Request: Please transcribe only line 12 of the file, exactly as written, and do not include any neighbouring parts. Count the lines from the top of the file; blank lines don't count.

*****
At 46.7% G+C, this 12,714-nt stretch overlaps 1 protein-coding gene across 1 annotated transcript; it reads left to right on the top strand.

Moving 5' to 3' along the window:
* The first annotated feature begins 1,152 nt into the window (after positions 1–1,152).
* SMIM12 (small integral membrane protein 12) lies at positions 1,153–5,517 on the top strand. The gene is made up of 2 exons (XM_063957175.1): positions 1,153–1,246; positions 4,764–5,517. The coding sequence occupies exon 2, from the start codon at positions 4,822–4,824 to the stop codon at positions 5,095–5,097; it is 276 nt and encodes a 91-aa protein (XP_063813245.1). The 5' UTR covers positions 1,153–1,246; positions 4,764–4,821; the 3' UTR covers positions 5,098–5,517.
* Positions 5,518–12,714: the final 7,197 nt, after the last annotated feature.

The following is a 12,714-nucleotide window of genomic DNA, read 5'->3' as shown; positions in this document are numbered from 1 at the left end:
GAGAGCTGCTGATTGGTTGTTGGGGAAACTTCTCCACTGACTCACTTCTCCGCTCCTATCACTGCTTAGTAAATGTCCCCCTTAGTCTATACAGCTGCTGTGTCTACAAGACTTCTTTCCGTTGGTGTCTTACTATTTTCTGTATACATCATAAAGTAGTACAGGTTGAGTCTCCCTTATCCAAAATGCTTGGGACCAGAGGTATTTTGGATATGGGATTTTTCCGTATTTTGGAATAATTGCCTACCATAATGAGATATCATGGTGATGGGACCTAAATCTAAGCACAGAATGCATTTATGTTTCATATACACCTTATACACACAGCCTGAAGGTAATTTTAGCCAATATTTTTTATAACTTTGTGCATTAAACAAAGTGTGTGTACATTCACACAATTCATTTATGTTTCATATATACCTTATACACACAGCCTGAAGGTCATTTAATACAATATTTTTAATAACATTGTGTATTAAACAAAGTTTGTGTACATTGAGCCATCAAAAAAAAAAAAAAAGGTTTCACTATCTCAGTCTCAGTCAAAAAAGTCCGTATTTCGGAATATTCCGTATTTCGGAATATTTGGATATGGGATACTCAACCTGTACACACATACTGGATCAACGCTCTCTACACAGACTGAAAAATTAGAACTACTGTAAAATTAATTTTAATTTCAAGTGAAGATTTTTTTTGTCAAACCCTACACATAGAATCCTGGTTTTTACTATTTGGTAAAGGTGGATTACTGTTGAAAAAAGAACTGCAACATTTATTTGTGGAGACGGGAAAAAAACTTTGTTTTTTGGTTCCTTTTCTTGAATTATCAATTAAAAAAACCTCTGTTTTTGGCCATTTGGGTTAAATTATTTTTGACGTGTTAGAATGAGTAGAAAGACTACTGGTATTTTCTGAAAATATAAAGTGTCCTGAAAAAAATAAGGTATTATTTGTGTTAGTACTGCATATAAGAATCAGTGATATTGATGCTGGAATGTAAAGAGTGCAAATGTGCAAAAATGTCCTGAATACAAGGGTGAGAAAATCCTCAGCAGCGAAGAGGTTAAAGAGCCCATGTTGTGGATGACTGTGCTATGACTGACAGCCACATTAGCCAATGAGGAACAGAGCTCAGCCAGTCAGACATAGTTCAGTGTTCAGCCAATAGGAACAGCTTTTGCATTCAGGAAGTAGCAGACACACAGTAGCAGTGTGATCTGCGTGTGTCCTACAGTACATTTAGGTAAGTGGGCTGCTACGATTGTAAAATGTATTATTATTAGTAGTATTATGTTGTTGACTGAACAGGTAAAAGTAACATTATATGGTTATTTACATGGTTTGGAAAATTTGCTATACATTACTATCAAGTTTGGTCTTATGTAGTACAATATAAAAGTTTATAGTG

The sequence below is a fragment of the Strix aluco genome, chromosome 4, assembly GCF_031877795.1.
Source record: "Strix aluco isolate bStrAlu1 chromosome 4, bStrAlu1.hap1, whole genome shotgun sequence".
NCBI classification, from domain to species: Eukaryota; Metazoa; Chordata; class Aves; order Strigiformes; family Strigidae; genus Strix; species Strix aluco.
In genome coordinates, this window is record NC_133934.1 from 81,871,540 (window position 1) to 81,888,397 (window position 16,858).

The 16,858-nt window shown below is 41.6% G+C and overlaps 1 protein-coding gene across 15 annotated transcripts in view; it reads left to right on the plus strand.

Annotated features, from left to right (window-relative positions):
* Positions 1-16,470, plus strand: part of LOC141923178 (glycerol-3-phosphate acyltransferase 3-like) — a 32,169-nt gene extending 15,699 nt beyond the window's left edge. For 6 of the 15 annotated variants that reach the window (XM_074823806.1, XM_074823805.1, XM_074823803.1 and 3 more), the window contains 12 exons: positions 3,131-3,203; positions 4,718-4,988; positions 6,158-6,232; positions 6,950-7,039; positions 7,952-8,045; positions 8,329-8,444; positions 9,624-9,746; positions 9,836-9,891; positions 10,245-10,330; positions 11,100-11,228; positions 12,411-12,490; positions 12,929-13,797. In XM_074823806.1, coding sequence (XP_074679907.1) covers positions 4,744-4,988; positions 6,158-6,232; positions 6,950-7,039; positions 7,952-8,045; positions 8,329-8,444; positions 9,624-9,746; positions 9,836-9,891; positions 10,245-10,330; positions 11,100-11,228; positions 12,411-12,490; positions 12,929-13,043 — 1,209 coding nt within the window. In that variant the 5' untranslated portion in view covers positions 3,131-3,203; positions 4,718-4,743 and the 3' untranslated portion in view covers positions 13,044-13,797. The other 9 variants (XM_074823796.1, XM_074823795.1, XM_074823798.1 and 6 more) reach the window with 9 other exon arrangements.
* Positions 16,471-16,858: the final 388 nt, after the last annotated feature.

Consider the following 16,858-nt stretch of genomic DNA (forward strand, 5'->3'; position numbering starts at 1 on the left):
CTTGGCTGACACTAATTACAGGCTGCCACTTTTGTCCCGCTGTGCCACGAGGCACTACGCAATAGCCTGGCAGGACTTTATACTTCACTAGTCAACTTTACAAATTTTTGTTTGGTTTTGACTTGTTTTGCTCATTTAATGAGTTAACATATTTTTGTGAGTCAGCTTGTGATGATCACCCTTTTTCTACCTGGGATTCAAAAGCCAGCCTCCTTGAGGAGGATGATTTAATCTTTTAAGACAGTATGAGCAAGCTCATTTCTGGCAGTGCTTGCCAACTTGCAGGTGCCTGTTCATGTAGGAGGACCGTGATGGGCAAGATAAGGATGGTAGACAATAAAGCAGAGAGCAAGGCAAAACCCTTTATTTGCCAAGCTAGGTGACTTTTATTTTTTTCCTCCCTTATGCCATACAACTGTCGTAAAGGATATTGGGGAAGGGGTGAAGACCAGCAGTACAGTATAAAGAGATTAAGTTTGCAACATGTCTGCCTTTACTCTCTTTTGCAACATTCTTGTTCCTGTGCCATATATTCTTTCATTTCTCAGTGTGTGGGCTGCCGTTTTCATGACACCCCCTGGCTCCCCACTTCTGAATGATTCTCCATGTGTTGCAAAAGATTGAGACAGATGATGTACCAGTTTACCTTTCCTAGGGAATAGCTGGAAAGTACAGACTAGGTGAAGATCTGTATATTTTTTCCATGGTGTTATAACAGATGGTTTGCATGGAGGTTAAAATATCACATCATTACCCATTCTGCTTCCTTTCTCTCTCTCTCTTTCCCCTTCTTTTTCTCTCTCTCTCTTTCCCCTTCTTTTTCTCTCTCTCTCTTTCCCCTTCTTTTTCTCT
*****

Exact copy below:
The 16,858-nt window shown below is 41.6% G+C and overlaps 1 protein-coding gene across 15 annotated transcripts in view; it reads left to right on the plus strand.